WSPS is a chronic pain condition in which the main features are widespread musculoskeletal pain and tenderness accompanied by a number of non-specific symptoms that include fatigue, headache, low mood, unrefreshed sleep, abdominal pain and cognitive symptoms.10,11 Pathophysiological hypotheses for WSPS are neuroendocrine dysfunction, neurotransmitter dysfunction and neurosensory dysfunction.11 Complete resolution of symptoms is, unfortunately, almost never achieved, but significant improvement can be obtained through adequate pharmacological and non-pharmacological management. The European League Against Rheumatism (EULAR) published a series of recommendations in 2007.12 They stress the importance of a multidisciplinary approach to treatment of WSPS. Biopsychosocial, cultural and spiritual management with lifestyle changes, such as improving quality and quantity of sleep, avoiding emotional and physical stress, improving posture and body mechanics, eating nutritiously, building a strong support system, developing and maintaining a positive attitude, are recommended. Antidepressants are often used as they decrease pain and improve function. Specific EULAR recommendations on non-pharmacological management include heated pool treatment with or without exercise and, in some cases, individually tailored exercise programs (aerobic exercise and strength training). On the basis of the patient’s specific needs, relaxation, rehabilitation, physiotherapy and psychological support are also beneficial.12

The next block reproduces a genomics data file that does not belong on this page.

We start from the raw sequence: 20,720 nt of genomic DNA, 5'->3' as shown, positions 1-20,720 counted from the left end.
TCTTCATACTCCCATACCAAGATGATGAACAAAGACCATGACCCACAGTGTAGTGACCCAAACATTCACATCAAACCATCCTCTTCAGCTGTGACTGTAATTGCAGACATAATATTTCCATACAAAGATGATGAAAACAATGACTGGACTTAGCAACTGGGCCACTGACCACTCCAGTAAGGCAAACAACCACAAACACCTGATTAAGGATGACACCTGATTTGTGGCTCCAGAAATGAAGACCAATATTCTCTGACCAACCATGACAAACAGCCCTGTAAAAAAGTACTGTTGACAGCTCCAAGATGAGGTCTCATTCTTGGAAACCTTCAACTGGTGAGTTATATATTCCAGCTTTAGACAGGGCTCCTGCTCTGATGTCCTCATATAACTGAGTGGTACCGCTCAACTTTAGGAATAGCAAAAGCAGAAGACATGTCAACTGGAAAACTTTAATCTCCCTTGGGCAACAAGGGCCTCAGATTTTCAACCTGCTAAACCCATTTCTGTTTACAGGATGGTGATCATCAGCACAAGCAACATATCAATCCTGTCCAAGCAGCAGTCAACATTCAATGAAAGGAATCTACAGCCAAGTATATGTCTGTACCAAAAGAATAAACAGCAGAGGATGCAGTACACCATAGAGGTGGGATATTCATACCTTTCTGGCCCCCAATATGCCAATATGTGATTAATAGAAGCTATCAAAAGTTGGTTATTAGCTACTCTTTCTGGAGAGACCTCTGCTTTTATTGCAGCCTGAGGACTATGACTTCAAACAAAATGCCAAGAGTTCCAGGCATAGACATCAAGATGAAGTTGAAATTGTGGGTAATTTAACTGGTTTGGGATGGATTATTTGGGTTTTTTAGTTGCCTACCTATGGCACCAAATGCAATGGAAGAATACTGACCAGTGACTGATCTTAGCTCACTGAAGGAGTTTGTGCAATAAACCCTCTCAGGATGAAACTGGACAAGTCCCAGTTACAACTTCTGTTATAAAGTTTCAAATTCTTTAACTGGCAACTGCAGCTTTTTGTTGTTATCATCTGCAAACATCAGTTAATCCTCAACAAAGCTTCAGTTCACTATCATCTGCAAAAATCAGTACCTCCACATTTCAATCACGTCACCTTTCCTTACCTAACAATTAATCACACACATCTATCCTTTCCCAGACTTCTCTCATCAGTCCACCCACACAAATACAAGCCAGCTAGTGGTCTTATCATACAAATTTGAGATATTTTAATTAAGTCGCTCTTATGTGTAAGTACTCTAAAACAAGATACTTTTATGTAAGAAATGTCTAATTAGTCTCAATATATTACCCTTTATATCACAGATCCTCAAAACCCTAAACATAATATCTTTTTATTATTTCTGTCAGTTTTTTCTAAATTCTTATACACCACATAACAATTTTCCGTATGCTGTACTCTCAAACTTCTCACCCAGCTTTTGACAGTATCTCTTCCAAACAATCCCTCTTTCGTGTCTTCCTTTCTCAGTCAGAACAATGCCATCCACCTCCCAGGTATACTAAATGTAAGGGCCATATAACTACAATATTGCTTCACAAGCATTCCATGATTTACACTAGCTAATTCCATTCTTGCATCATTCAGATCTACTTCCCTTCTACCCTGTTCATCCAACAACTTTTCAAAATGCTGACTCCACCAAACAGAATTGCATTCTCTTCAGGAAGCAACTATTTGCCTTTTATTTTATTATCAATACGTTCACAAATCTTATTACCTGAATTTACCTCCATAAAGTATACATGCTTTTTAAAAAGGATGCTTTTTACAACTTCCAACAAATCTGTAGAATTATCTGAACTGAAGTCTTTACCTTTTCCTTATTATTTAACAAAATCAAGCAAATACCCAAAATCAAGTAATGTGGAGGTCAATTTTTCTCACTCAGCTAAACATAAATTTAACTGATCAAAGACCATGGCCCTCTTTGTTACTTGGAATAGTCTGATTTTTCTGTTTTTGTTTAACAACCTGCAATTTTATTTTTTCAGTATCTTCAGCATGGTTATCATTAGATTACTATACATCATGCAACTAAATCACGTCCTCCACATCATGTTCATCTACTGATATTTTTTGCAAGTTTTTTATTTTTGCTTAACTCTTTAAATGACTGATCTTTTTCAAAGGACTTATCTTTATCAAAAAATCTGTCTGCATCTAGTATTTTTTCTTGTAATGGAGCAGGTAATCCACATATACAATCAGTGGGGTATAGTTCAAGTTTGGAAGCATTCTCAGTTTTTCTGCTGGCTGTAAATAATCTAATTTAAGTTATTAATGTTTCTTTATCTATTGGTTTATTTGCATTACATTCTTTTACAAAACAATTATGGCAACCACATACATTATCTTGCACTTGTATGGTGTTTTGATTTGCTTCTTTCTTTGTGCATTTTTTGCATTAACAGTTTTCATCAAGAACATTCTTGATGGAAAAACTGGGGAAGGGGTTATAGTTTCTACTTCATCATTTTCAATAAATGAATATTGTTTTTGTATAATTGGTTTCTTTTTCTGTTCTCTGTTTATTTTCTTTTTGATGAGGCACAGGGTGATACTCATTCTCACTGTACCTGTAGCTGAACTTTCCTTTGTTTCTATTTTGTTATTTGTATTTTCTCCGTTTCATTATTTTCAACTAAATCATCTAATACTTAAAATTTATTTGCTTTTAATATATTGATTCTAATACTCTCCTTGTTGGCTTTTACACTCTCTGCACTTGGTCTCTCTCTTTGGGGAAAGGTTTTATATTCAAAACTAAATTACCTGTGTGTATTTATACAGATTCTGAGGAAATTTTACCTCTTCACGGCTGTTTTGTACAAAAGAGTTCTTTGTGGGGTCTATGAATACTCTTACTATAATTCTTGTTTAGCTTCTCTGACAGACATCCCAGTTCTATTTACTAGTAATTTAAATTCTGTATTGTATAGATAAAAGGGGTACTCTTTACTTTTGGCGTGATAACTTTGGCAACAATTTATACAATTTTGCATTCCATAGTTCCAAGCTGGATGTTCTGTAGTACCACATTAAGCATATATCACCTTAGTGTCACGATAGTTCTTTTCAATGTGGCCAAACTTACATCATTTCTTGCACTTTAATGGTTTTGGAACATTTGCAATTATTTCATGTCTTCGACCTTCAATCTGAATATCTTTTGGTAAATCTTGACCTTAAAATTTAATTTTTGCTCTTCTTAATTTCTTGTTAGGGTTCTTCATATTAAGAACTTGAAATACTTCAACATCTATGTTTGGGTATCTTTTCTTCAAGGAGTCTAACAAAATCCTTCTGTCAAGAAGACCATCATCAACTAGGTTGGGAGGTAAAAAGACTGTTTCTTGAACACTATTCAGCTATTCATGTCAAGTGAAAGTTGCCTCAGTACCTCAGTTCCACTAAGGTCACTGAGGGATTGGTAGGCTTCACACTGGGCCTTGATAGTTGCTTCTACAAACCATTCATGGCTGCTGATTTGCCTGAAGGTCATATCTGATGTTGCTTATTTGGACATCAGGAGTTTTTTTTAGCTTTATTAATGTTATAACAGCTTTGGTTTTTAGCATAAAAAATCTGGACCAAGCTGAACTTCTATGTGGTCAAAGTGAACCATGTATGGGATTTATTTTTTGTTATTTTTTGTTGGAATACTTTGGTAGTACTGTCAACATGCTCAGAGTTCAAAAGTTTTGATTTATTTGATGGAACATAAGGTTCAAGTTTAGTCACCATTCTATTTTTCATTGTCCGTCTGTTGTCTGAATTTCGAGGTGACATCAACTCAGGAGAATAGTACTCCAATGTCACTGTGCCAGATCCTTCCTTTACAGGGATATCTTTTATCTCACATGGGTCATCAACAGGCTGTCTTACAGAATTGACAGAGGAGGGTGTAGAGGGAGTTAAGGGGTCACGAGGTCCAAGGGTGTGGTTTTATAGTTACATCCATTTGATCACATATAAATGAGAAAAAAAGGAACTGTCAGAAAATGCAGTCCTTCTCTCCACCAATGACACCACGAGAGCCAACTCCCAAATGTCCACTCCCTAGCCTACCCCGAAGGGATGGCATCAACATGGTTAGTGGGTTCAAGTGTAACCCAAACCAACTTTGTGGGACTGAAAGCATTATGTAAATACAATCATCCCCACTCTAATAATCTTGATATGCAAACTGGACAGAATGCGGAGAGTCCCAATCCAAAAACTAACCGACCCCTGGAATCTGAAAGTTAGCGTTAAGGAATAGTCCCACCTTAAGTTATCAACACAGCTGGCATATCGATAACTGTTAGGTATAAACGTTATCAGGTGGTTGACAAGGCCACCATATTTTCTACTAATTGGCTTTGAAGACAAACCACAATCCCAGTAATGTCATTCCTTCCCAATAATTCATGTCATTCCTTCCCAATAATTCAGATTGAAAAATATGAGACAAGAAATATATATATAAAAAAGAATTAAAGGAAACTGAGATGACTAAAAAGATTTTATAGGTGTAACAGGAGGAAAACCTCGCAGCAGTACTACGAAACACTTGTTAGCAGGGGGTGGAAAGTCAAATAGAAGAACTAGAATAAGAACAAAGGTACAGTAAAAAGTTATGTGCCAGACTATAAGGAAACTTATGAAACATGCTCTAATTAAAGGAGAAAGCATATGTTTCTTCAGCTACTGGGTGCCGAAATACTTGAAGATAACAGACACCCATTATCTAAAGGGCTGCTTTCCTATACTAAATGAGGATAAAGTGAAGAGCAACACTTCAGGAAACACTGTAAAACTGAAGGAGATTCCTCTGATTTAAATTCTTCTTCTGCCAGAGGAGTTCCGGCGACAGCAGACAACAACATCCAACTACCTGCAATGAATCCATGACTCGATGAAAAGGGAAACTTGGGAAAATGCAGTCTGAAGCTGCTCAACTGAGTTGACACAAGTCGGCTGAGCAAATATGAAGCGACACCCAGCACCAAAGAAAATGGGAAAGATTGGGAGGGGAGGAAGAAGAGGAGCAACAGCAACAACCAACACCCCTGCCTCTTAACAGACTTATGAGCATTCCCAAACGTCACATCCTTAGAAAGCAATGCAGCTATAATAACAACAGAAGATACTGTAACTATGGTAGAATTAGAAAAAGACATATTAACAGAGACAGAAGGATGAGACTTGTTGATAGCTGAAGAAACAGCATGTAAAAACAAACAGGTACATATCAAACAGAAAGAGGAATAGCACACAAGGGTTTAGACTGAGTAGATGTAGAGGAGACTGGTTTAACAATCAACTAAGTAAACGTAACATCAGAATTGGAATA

It is also essential to consider the possibilities of hypothyroidism, polymyalgia rheumatica, systemic lupus erythematosus, Sjögren’s syndrome, vitamin D deficiency and autoimmune conditions, as these may complicate the clinical presentation and remain a significant challenge for assessment and management.